Why it’s false: As we age, the percentage of deep sleep declines for both sexes, but far more in men than in women. By our mid-60s, many healthy men may not experience any deep sleep at all, said Dr. Matthew Edlund, author of “The Power of Rest: Why Sleep Alone Is Not Enough.”
Why it’s false: Sleeping pills are OK for shift workers or if you have jet lag, but they should only be used intermittently.
There are many things you can do throughout the day to help you get a good night’s sleep, Edlund said. For example, if you are anxious, try writing your worries down in a journal. Take a hot bath (not shower) at bedtime to induce sleepiness. Also, try taking a brisk walk each morning to “wake up” your brain and set you on the right path for the rest of the day.
Five percent of the country still relies on alcohol as their ‘knockout drug,’ but the truth is -- as it metabolizes, and levels of alcohol drop in the bloodstream, it can actually have the opposite effect, Edlund said . Repeated use of alcohol will cause your body to build up a tolerance and eventually interrupt your sleeping patterns.
And, if you drink too much (as with any beverage) before going to bed, your sleep may be disrupted to urinate.
You may think naps are for children, but think again.
“Naps are among the most natural things in the world,” said. Edlund said. “Short naps can really revive people. There are a lot of studies that prove naps improve alertness and improve productivity, especially when you make them short.”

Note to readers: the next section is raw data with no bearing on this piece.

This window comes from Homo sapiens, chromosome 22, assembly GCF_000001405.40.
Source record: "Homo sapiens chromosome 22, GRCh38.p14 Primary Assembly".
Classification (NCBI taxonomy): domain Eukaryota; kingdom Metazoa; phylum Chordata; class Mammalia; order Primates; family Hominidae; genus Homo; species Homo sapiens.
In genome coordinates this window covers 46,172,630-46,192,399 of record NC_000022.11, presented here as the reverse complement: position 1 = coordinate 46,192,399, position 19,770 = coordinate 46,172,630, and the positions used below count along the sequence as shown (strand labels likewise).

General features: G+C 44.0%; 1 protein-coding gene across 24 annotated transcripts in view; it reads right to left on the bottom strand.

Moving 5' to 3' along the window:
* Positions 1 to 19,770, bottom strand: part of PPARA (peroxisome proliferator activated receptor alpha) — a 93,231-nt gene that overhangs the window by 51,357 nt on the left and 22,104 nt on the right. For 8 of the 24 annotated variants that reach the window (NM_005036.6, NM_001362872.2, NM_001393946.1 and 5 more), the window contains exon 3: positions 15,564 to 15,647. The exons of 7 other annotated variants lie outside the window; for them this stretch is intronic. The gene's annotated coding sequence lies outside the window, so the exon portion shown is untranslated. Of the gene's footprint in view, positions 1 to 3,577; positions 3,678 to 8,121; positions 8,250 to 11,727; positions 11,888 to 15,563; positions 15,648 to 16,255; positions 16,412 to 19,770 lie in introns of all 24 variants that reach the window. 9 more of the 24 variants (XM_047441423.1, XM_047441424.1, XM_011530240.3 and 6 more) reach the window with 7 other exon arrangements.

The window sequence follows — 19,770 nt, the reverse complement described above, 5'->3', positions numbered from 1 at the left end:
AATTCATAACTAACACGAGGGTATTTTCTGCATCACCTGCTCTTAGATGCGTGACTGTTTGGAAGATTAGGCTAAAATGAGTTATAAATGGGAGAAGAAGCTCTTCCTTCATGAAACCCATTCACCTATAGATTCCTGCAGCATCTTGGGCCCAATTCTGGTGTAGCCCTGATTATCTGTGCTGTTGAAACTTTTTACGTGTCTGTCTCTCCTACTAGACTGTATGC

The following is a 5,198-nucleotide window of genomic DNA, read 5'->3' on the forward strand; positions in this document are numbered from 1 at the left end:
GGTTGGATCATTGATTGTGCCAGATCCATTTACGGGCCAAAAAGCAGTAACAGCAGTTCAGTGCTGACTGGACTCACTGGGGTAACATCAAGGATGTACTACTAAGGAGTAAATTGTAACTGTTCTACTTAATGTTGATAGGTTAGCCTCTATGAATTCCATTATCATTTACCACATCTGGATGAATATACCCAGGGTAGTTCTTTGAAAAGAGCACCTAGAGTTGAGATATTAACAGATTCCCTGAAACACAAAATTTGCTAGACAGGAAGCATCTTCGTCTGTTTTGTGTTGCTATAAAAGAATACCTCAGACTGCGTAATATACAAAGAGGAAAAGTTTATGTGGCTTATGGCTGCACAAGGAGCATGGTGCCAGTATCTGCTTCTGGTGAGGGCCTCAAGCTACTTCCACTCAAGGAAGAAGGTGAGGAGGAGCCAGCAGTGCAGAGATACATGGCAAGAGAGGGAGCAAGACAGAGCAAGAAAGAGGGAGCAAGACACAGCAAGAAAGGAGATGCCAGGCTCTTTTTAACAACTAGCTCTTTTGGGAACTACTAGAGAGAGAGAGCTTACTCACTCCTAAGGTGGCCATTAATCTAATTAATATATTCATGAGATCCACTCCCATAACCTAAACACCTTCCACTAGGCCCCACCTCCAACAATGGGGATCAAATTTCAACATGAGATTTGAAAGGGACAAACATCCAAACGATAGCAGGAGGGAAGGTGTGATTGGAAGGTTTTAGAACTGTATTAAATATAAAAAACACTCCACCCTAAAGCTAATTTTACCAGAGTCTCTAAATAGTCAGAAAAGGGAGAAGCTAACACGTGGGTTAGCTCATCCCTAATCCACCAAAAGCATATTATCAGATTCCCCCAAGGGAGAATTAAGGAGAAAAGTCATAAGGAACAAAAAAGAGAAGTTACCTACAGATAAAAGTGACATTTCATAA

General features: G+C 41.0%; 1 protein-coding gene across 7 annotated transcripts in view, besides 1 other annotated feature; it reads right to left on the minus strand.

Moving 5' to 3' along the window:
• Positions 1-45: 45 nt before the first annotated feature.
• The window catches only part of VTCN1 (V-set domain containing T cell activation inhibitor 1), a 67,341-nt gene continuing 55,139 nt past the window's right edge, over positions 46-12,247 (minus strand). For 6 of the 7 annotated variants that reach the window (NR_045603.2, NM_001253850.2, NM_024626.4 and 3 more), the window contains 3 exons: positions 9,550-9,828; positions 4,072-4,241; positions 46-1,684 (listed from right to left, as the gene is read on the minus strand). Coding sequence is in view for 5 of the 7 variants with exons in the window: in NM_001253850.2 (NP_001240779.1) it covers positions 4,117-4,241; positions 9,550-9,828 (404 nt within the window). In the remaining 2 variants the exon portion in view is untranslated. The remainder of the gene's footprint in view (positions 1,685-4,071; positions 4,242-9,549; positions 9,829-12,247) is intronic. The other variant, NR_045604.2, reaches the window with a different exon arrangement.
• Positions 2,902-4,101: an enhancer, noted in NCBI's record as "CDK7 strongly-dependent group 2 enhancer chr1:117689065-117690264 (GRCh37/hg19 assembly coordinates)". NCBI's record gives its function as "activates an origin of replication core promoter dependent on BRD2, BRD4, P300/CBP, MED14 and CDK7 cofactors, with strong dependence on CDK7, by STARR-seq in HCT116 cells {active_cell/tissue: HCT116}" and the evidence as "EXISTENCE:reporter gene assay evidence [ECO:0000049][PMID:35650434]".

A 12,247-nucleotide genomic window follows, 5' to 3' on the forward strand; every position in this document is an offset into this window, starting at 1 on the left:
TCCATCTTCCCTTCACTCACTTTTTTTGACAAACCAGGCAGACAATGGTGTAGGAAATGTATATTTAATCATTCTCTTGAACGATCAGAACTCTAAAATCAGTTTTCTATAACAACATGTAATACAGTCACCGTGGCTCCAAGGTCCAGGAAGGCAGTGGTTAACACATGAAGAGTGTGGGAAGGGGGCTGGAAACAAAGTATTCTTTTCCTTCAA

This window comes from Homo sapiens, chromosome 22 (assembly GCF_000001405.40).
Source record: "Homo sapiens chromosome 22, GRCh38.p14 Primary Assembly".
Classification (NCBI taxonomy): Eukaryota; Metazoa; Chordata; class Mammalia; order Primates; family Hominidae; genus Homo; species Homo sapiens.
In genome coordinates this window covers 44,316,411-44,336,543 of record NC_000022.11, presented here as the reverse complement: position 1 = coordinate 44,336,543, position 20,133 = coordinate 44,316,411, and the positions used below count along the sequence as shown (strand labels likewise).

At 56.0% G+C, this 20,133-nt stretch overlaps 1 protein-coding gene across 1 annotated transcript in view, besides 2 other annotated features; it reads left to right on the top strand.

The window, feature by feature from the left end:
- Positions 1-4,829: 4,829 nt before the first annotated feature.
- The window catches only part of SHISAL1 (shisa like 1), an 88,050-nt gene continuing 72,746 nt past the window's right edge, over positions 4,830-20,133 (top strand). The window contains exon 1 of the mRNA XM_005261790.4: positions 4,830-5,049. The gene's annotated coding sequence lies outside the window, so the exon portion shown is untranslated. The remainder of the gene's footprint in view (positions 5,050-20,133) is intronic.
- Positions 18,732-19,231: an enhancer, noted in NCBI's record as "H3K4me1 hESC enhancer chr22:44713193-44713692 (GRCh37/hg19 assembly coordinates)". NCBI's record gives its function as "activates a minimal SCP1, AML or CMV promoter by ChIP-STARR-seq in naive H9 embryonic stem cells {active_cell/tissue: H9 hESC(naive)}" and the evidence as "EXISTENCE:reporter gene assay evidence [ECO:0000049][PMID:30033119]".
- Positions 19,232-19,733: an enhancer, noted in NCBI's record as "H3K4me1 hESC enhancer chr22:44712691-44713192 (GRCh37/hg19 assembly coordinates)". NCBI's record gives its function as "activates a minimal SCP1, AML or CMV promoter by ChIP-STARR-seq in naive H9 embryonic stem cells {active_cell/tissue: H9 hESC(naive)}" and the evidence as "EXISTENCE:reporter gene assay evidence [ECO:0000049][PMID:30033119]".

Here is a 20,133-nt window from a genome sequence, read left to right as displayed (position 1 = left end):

Edlund said naps are especially important for shift workers and teenagers, who both need extra rest.
Why it’s false: “You need rest and sleep just like you need food,” Edlund said. “If you don’t get enough of it, your body doesn’t rebuild or renew itself the way it should. A lot of different things happen when people are sleep-deprived, and recent studies have shown (just what can happen).”
Edlund said sleep-deprived people tend to be more depressed, have more relationship problems, an increase in hypertension and a tendency for coronary artery disease.
If you still can’t sleep, Edlund offers these tips:
*Try to get into a pattern before going to bed: pick out your clothes, brush your teeth, read a magazine.
*Don’t watch TV before going to bed. It does not have a calming effect, in fact it is actually a stimulant.
*Don’t look at the clock during the night. Hide it if necessary. It’s normal to wake up many times during the middle of the night, but we usually don’t remember waking up.
Remember how important rest is, and make time for it. Rest is power, Edlund said. With more rest, you will feel happier and healthier.
Are you one of the more than 100 million Americans who suffer from insomnia? Don't fear - you are not destined for a lifetime of sleeplessness. Just don't buy into these myths.